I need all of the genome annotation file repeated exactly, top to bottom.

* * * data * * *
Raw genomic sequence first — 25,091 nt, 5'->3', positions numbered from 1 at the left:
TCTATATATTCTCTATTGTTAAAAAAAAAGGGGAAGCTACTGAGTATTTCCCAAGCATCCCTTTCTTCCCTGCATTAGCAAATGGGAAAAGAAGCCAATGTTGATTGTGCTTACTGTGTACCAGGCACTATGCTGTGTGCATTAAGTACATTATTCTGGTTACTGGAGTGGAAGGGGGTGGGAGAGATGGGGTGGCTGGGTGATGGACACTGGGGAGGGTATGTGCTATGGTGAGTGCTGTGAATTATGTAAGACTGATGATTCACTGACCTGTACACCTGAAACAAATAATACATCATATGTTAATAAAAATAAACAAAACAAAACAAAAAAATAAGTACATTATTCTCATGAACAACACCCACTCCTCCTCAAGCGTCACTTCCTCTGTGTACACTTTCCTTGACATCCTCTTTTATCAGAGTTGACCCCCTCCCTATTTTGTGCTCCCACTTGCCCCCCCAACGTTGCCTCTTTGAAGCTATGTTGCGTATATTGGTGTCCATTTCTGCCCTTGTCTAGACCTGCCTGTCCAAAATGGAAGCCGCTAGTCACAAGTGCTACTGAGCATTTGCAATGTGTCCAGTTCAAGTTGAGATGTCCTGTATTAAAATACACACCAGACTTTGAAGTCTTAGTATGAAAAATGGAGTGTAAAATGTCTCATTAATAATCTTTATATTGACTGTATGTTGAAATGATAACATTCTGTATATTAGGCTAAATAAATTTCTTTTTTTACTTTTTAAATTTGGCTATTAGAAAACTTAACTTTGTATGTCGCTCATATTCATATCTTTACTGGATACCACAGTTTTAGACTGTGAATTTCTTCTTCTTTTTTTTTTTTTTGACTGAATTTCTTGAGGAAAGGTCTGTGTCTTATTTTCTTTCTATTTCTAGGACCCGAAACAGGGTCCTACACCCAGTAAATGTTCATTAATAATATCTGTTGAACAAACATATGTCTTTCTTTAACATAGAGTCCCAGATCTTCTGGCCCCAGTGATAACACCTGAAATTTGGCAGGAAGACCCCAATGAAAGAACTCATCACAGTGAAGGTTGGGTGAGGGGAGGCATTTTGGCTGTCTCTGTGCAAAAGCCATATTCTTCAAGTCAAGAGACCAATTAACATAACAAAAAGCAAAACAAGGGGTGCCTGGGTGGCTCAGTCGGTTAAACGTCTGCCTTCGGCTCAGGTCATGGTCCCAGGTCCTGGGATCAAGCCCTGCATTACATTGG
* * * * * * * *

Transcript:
Raw genomic sequence first — 25,091 nt, 5'->3', positions numbered from 1 at the left:
TCTATATATTCTCTATTGTTAAAAAAAAAGGGGAAGCTACTGAGTATTTCCCAAGCATCCCTTTCTTCCCTGCATTAGCAAATGGGAAAAGAAGCCAATGTTGATTGTGCTTACTGTGTACCAGGCACTATGCTGTGTGCATTAAGTACATTATTCTGGTTACTGGAGTGGAAGGGGGTGGGAGAGATGGGGTGGCTGGGTGATGGACACTGGGGAGGGTATGTGCTATGGTGAGTGCTGTGAATTATGTAAGACTGATGATTCACTGACCTGTACACCTGAAACAAATAATACATCATATGTTAATAAAAATAAACAAAACAAAACAAAAAAATAAGTACATTATTCTCATGAACAACACCCACTCCTCCTCAAGCGTCACTTCCTCTGTGTACACTTTCCTTGACATCCTCTTTTATCAGAGTTGACCCCCTCCCTATTTTGTGCTCCCACTTGCCCCCCCAACGTTGCCTCTTTGAAGCTATGTTGCGTATATTGGTGTCCATTTCTGCCCTTGTCTAGACCTGCCTGTCCAAAATGGAAGCCGCTAGTCACAAGTGCTACTGAGCATTTGCAATGTGTCCAGTTCAAGTTGAGATGTCCTGTATTAAAATACACACCAGACTTTGAAGTCTTAGTATGAAAAATGGAGTGTAAAATGTCTCATTAATAATCTTTATATTGACTGTATGTTGAAATGATAACATTCTGTATATTAGGCTAAATAAATTTCTTTTTTTACTTTTTAAATTTGGCTATTAGAAAACTTAACTTTGTATGTCGCTCATATTCATATCTTTACTGGATACCACAGTTTTAGACTGTGAATTTCTTCTTCTTTTTTTTTTTTTTGACTGAATTTCTTGAGGAAAGGTCTGTGTCTTATTTTCTTTCTATTTCTAGGACCCGAAACAGGGTCCTACACCCAGTAAATGTTCATTAATAATATCTGTTGAACAAACATATGTCTTTCTTTAACATAGAGTCCCAGATCTTCTGGCCCCAGTGATAACACCTGAAATTTGGCAGGAAGACCCCAATGAAAGAACTCATCACAGTGAAGGTTGGGTGAGGGGAGGCATTTTGGCTGTCTCTGTGCAAAAGCCATATTCTTCAAGTCAAGAGACCAATTAACATAACAAAAAGCAAAACAAGGGGTGCCTGGGTGGCTCAGTCGGTTAAACGTCTGCCTTCGGCTCAGGTCATGGTCCCAGGTCCTGGGATCAAGCCCTGCATTACATTGG